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A common pattern in Node is to store singletons within a Module's closure. This is an extremely powerful pattern, and its simplicity leaves little to be desired. However, it's not uncommon for this pattern to break when:

  • The require cache goes bad (happens with some modules, but infrequent).
  • Multiple versions of the same module are required (way more frequent).

In this case, it'd be great to have a Node equivalent of #ifdef. That's what this module is for.


npm install ifdef --save


From within your singleton module code, you need five lines of code. The first line is your standard require statement:

var ifdef = require('ifdef')

The second three are a check against existing guards, returning the guarded value if necessary. Here, GUARD_TERM should be a term unique to your module. The name provided in package.json is unique across modules, and should be considered. If you're worried about collision, don't be afraid to "decorate" it a little, i.e. global_mongoose_connection instead of mongoose:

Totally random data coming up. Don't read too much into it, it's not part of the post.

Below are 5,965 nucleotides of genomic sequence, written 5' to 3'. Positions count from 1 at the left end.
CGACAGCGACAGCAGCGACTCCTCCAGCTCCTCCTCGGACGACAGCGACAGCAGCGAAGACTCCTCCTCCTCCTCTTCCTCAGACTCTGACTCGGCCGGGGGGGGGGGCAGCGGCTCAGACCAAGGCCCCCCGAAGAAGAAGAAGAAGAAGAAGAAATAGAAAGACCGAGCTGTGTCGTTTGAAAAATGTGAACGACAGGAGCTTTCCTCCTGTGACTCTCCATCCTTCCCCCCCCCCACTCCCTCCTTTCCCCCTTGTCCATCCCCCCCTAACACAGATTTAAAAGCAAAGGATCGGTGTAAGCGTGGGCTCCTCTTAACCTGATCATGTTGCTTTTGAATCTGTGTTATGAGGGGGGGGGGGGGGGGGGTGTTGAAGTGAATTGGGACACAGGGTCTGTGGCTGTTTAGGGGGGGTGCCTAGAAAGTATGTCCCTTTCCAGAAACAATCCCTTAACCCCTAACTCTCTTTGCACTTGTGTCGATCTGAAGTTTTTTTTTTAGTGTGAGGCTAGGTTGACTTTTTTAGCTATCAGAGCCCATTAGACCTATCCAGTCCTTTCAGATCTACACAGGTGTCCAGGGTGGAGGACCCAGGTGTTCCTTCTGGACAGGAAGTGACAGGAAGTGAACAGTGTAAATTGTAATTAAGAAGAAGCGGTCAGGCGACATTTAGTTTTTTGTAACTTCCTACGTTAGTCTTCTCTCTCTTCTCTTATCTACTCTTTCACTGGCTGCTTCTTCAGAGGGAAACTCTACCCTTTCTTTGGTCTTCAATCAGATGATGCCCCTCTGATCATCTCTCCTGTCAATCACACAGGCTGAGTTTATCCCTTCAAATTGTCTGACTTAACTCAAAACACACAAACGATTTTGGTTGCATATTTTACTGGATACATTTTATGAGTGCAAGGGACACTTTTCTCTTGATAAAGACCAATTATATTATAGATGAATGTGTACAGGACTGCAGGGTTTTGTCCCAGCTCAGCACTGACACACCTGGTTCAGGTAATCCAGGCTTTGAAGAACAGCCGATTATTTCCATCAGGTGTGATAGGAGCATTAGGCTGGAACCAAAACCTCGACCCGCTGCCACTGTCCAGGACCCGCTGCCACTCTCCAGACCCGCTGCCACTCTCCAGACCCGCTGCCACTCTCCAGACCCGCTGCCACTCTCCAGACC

if (ifdef('GUARD_TERM')) {
  return module.exports = ifdef('GUARD_TERM')

Following this block, build out your singleton. The third block of ifdef code, then, assigns this singeton as the guarded value. If you have not already assigned it to module.exports:

module.exports = ifdef('GUARD_TERM', SINGLETON)

Notice that ifdef just returns the guarded term, making this a one-liner. If you've already assigned what you want in module.exports, it's even simpler:

ifdef('GUARD_TERM', module.exports)


As far as I know, there aren't any independent of writing your own guard. If I'm wrong, please let me know and I'll add them here. As far as writing your own is concerned, here's what it looks like:

if (global.__my_module_name) {
  return module.exports = global.__my_module_name
// Initialization here 
module.exports = global.__my_module_name = SINGLETON